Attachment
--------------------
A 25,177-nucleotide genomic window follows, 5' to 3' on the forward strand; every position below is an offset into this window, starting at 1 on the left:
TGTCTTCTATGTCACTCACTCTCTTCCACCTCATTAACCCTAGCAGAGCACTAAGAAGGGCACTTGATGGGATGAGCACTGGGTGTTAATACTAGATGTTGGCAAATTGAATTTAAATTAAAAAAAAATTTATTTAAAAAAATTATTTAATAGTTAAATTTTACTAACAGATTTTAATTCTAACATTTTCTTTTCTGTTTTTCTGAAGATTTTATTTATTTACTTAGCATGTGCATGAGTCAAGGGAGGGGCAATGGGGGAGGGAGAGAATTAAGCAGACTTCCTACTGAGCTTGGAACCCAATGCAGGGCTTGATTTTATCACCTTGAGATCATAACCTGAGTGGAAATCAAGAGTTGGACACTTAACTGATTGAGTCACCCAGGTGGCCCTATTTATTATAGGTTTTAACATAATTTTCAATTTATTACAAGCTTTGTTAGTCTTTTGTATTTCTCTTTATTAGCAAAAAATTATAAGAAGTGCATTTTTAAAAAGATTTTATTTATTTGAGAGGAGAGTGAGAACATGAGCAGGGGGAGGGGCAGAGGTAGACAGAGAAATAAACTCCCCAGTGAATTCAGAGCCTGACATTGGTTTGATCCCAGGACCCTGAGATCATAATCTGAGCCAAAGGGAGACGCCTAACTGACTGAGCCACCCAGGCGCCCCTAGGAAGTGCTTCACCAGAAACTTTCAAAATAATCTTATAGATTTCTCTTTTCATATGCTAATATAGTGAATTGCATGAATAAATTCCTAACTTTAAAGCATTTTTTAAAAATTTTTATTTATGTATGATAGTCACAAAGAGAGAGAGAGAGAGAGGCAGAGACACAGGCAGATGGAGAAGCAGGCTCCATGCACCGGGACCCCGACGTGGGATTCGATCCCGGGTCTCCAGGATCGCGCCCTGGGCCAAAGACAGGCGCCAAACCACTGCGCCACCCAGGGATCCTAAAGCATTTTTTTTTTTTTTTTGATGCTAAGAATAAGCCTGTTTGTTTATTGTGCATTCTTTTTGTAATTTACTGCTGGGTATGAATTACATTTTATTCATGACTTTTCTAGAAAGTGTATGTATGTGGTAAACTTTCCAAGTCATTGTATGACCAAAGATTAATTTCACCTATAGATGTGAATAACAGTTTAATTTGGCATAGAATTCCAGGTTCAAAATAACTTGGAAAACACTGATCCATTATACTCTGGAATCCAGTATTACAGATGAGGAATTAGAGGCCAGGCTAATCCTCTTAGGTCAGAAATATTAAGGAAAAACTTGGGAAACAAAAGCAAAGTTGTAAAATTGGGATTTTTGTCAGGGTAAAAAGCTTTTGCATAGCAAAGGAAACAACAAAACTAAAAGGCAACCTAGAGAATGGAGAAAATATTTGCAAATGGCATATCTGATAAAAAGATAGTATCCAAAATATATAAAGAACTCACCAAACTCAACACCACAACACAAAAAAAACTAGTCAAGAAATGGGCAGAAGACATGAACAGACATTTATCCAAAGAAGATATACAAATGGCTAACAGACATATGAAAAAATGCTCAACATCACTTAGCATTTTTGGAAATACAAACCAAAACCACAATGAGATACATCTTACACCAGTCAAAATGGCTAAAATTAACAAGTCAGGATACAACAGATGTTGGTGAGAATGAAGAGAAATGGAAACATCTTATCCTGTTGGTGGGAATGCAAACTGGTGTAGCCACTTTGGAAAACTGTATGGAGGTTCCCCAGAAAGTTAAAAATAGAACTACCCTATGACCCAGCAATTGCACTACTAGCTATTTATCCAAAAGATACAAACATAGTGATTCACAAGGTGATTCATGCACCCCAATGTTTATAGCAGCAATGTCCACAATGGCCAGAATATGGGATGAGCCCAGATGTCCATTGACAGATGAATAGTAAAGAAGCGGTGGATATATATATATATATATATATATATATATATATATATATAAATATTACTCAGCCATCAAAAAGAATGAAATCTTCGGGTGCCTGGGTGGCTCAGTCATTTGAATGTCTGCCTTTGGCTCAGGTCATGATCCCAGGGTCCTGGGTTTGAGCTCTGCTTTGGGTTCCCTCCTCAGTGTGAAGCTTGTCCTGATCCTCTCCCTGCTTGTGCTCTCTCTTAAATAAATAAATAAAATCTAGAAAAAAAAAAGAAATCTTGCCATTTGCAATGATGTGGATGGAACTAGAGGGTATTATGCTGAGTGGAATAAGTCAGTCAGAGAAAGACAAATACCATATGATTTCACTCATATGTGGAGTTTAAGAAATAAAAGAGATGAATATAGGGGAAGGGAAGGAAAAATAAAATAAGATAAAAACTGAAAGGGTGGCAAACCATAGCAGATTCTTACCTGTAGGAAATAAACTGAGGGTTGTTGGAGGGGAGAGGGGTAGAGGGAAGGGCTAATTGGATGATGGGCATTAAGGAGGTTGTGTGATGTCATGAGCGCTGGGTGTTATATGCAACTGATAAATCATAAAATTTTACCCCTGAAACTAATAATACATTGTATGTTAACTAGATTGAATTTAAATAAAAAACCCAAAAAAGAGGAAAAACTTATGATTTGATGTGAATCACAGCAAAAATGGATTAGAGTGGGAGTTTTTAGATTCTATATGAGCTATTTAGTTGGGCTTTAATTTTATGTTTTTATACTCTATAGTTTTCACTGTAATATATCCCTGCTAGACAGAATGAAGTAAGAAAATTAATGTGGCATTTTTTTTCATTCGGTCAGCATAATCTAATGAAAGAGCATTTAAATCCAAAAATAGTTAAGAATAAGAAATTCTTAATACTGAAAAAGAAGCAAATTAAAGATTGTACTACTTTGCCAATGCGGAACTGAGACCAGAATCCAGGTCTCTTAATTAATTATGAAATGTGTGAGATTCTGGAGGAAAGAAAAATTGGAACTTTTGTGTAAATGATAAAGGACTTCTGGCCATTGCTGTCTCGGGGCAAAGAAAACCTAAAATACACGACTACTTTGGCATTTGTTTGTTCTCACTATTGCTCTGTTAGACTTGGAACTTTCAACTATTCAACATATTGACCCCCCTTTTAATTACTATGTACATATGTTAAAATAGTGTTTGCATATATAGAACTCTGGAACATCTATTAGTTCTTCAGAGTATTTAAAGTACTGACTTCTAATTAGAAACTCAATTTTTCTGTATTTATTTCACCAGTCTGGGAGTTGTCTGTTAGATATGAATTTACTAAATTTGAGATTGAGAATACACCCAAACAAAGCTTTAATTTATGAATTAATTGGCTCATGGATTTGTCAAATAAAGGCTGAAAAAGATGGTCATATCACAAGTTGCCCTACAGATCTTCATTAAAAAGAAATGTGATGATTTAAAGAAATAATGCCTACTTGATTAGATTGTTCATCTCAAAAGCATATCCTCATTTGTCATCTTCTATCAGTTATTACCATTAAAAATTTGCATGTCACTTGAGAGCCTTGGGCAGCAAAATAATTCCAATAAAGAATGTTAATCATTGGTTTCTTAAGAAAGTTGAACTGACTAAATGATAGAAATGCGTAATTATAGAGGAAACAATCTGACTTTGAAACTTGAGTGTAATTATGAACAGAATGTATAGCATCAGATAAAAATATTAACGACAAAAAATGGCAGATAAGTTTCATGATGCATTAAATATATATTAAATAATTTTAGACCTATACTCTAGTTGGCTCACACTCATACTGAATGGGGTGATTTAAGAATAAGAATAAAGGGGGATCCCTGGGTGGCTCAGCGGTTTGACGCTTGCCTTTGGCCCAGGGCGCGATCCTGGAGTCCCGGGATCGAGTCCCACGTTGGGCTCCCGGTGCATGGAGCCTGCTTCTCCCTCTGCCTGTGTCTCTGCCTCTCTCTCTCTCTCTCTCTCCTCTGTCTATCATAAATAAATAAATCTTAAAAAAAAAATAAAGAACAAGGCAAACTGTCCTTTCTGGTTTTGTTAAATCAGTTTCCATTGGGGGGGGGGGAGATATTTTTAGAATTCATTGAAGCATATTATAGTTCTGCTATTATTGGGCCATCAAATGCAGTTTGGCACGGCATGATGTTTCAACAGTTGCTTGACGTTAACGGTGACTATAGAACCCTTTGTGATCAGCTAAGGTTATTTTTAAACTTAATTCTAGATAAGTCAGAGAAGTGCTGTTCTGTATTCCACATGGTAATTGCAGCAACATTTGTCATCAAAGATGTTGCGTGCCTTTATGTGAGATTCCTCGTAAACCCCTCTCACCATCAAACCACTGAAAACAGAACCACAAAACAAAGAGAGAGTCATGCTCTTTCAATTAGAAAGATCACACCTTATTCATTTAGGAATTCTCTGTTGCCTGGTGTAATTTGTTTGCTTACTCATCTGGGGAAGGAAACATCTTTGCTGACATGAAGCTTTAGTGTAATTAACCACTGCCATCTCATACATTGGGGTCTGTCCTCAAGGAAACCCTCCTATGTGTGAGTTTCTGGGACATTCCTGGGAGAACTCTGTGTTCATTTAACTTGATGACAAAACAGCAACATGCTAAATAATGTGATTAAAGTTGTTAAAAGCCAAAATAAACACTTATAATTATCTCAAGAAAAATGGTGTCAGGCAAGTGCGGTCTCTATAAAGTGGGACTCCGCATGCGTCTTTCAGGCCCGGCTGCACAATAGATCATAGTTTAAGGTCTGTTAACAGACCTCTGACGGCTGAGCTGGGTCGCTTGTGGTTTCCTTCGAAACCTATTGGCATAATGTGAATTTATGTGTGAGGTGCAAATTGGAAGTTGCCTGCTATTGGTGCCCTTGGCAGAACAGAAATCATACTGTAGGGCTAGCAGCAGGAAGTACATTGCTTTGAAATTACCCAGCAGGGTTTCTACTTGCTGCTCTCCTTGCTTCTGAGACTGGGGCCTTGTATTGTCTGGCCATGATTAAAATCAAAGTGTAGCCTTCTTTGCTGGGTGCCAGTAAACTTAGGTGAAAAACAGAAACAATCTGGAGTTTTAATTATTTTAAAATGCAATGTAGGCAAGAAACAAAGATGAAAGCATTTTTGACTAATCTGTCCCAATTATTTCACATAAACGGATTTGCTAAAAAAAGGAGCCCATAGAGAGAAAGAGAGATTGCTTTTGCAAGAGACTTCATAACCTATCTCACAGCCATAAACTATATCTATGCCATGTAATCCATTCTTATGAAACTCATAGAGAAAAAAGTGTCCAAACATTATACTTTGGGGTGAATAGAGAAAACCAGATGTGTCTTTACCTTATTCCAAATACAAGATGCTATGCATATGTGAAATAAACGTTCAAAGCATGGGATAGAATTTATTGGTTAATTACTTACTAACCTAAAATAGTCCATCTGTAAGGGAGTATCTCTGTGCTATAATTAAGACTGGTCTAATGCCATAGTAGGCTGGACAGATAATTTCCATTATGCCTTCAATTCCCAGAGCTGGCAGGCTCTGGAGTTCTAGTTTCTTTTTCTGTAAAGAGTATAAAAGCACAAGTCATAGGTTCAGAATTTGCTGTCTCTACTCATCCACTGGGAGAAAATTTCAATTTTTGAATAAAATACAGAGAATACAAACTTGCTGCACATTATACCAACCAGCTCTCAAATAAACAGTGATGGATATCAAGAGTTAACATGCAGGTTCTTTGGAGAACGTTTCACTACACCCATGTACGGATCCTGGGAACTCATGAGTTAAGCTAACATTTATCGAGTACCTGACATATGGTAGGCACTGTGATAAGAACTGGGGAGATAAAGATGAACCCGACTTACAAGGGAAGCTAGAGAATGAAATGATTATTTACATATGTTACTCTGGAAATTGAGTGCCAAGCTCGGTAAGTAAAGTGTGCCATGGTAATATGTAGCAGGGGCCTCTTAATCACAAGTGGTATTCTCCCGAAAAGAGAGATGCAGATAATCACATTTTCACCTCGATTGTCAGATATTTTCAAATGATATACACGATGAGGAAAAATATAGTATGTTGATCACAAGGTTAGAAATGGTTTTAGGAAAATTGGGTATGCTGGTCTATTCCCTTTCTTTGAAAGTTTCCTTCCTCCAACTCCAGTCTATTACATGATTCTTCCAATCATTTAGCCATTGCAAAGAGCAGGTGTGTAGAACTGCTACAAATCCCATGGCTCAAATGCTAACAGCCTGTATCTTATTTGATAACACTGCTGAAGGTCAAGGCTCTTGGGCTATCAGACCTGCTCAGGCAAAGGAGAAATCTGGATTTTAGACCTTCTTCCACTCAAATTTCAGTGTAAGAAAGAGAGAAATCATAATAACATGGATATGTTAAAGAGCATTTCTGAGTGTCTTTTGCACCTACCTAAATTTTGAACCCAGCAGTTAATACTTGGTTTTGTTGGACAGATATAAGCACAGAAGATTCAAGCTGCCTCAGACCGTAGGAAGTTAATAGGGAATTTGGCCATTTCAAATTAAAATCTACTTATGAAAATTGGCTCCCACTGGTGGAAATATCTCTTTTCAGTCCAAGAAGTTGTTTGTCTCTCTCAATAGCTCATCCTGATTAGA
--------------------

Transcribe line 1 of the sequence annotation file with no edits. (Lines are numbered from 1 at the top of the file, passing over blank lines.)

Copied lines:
A 25,177-nucleotide genomic window follows, 5' to 3' on the forward strand; every position below is an offset into this window, starting at 1 on the left: